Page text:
As you’ve got seemingly seen, we’re within the midst of a really snowy February this 12 months, with 25.6 inches of accumulation measured to date. This makes it NYC’s eighth snowiest February ever, in accordance with the Nationwide Climate Service’s information, which start in 1868. And there could also be a bit of extra on the way in which!
Editors notice: That ought to say “rain/snow” showers. We predict some snow to combine in with the rain, particularly north and west of NYC.
— NWS New York NY (@NWSNewYorkNY) February 21, 2021
Local weather change has introduced each hotter winter temperatures and extra snow occasions to town, and a few consultants consider that the more and more heat world temperatures are disturbing the polar vortex. The polar vortex, because the Nationwide Oceanic and Atmospheric Administration explains, “is a low stress space—a large expanse of swirling chilly air—that’s parked in polar areas. Throughout winter, the polar vortex on the North Pole expands, sending chilly air southward.”
With the Arctic changing into hotter, Judah Cohen, director of seasonal forecasting at Atmospheric and Environmental Analysis, a climate threat evaluation firm, colder winters in our area could also be extra widespread. “You may consider it like a spinning high,” Cohen defined in an interview with Gothamist earlier this month. “You bang on the highest, it begins to wobble, it begins to meander. And the place the polar vortex goes, so goes the chilly air.”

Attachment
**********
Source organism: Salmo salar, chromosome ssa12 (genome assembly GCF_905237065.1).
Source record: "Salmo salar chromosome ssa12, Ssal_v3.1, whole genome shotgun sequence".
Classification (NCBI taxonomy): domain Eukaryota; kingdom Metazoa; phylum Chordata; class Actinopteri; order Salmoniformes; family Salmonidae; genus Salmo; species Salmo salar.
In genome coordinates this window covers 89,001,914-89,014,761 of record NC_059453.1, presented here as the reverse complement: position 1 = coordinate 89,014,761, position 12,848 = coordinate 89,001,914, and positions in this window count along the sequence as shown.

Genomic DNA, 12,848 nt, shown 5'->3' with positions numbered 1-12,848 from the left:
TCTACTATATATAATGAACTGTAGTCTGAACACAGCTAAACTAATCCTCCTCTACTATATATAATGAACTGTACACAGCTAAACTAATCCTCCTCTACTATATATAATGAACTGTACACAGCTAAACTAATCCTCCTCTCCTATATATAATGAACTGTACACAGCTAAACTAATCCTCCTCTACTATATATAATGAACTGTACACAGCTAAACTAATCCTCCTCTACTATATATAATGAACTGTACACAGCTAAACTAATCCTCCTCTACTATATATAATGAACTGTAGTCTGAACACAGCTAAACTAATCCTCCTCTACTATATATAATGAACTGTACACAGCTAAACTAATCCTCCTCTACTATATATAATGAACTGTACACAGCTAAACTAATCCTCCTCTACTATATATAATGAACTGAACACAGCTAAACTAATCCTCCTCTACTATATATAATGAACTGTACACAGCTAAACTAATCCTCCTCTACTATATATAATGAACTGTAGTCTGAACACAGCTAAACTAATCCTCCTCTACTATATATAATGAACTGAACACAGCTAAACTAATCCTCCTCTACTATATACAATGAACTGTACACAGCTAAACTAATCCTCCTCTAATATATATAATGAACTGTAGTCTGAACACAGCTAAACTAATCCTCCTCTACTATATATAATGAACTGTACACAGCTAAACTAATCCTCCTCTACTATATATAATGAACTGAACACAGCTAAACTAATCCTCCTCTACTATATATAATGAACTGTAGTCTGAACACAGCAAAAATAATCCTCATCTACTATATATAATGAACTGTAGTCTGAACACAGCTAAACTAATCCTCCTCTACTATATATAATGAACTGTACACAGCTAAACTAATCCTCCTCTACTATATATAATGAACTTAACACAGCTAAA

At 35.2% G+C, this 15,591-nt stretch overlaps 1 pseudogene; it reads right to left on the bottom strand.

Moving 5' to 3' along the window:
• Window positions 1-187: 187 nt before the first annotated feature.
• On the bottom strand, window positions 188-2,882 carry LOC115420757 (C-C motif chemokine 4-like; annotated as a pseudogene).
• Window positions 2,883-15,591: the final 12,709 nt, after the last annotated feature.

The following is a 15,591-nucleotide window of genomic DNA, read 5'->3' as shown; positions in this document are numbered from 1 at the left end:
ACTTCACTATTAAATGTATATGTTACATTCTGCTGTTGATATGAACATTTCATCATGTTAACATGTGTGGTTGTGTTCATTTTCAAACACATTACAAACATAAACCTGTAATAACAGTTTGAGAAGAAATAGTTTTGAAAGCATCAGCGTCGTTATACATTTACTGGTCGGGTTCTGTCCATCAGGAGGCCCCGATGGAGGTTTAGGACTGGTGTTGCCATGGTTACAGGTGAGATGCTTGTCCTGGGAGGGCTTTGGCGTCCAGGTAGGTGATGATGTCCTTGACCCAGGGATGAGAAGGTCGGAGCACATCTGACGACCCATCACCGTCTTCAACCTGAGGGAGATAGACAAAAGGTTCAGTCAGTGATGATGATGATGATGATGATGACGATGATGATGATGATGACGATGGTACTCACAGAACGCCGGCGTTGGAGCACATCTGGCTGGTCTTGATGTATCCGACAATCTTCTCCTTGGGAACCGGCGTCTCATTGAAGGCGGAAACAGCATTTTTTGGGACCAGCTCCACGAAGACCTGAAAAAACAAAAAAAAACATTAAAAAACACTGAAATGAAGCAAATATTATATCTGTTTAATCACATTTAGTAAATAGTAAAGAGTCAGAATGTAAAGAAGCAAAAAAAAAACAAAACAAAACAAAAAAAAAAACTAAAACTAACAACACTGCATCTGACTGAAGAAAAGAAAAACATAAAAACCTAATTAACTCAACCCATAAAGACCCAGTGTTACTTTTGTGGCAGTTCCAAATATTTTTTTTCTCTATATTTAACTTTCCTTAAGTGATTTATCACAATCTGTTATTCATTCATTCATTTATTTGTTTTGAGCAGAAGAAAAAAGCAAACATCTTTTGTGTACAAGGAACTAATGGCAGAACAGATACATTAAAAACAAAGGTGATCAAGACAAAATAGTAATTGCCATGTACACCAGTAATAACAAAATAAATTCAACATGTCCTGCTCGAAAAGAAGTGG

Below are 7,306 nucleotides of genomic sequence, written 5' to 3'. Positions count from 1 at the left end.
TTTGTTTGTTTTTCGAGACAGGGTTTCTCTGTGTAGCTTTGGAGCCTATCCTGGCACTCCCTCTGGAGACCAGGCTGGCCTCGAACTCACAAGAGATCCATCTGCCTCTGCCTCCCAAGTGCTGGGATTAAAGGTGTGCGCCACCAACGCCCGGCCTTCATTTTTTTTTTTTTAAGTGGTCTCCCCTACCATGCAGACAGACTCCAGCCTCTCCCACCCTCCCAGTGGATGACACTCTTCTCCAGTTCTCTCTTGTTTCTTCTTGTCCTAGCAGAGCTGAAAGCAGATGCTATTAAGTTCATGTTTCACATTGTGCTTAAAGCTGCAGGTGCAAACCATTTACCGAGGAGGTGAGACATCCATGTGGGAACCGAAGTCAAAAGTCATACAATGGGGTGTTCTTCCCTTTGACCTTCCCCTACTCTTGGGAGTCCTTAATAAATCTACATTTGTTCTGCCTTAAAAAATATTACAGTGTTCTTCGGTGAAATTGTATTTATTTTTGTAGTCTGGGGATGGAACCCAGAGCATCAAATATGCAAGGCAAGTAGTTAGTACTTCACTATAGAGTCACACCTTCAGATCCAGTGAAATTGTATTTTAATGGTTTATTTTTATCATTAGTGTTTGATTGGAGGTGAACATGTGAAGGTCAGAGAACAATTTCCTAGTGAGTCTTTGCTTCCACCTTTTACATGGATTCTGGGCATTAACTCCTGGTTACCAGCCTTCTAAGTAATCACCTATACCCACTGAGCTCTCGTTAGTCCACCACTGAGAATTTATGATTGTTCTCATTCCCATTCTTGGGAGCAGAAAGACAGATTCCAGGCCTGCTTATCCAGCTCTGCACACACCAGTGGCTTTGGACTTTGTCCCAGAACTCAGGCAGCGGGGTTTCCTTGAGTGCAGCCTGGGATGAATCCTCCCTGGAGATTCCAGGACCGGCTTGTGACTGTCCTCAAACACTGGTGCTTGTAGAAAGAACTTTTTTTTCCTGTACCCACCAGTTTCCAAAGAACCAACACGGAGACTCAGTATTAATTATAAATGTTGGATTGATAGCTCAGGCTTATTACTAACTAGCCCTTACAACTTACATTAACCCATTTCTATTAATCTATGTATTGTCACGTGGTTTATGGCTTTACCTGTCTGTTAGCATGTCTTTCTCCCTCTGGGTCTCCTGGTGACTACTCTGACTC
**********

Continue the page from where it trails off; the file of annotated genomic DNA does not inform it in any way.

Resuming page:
This speculation has been met with some skepticism from scientists who say we want extra information to attract extra agency conclusions.
In NYC, February 2010 nonetheless holds the very best snowfall document—36.9 inches—adopted by 2014 (29 inches), 1934 (27.9 inches), 2006 (26.9 inches), 1994 (26.4 inches), 1926 (26.3 inches), 2003 (26.1 inches), after which 2021 (25.6 inches). But when NYC will get an inch of snow this week, we may leapfrog to the fifth snowiest February in historical past.
General, NYC has seen 38.2 inches of snow for the 2020-2021 winter to date, and there is nonetheless March and April to go!
Check out our up to date charts and graphs of snowfall beneath, and if in case you have different concepts or information units for us to visualise, you’ll be able to e-mail firstname.lastname@example.org together with your solutions and questions!
With reporting from Lydia McMullen-Laird